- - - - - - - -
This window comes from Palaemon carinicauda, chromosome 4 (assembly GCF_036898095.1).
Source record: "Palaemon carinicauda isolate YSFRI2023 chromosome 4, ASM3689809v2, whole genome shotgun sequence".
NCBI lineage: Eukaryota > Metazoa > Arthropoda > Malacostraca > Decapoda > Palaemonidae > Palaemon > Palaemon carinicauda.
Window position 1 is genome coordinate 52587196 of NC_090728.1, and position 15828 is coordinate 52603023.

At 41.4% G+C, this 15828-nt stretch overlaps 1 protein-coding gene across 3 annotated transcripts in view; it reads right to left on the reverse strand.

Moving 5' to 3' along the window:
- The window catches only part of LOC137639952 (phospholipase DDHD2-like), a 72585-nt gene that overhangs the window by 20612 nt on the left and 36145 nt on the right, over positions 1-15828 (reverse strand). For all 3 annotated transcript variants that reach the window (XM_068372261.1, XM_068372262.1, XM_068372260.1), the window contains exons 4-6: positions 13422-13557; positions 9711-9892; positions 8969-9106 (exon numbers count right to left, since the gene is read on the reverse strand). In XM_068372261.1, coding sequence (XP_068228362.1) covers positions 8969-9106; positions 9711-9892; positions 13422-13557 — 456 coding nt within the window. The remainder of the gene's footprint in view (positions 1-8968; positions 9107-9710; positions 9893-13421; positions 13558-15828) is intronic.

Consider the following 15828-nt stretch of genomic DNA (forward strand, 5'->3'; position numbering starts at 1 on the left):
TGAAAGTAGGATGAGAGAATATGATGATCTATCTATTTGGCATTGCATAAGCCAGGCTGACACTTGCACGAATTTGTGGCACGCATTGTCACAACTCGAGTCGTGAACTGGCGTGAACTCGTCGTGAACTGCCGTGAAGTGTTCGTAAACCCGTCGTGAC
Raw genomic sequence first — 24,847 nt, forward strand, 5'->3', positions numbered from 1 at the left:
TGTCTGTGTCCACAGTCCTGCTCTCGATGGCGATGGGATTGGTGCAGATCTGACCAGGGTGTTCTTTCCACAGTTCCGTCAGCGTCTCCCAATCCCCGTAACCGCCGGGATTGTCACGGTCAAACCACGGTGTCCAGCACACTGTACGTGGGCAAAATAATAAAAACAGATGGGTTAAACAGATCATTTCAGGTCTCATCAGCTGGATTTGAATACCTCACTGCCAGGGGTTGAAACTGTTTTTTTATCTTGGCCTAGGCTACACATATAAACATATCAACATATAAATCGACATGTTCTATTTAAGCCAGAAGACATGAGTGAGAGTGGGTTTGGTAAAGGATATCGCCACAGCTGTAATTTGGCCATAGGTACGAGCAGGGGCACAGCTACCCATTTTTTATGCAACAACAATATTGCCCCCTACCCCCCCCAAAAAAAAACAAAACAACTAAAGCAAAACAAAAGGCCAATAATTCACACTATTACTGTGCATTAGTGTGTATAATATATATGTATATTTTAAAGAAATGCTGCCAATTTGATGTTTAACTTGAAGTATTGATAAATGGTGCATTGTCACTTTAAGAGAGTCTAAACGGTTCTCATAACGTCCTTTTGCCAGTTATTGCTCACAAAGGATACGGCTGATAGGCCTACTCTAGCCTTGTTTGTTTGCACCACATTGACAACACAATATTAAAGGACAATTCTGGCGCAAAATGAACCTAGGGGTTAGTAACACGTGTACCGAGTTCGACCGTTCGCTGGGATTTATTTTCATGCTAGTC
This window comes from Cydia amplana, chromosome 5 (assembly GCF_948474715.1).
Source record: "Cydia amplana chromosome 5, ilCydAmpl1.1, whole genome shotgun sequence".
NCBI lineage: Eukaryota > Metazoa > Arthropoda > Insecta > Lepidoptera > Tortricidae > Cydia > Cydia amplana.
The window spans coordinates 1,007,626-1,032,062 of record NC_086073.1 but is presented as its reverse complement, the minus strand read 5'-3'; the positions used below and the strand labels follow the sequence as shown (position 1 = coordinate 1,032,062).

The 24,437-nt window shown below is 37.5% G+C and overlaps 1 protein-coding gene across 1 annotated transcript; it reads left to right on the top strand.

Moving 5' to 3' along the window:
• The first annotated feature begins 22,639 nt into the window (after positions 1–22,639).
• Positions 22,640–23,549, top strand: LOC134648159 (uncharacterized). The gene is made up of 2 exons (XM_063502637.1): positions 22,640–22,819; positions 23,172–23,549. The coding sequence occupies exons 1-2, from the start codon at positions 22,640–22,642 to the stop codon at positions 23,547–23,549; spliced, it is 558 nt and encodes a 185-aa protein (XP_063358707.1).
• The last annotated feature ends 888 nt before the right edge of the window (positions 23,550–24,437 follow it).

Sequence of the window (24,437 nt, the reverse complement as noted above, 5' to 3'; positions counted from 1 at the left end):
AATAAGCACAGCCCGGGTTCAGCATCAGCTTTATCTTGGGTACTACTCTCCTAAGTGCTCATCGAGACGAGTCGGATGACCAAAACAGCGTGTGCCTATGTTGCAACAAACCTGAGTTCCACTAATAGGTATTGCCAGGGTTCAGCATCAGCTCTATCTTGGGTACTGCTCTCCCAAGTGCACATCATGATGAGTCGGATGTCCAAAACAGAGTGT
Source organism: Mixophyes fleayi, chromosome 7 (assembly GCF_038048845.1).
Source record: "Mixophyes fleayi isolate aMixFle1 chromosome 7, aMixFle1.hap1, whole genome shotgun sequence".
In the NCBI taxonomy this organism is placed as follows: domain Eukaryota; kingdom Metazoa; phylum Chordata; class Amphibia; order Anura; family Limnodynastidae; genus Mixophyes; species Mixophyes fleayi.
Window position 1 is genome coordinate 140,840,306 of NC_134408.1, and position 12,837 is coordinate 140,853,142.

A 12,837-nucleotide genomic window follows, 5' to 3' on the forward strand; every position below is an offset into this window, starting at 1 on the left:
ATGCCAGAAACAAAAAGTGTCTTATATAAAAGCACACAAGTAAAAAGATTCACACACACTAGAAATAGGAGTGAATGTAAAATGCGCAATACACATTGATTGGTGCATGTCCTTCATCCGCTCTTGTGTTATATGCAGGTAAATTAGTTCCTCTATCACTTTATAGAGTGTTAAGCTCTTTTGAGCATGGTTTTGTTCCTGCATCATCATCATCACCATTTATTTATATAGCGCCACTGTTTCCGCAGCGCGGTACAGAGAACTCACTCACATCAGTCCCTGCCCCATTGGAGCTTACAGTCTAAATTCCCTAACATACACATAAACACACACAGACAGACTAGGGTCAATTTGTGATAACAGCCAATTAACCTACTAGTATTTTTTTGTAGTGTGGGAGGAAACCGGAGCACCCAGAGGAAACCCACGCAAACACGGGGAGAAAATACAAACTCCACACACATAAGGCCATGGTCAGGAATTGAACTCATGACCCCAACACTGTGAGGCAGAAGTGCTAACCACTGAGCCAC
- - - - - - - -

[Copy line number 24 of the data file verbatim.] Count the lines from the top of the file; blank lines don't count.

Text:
Source record: "Mixophyes fleayi isolate aMixFle1 chromosome 7, aMixFle1.hap1, whole genome shotgun sequence".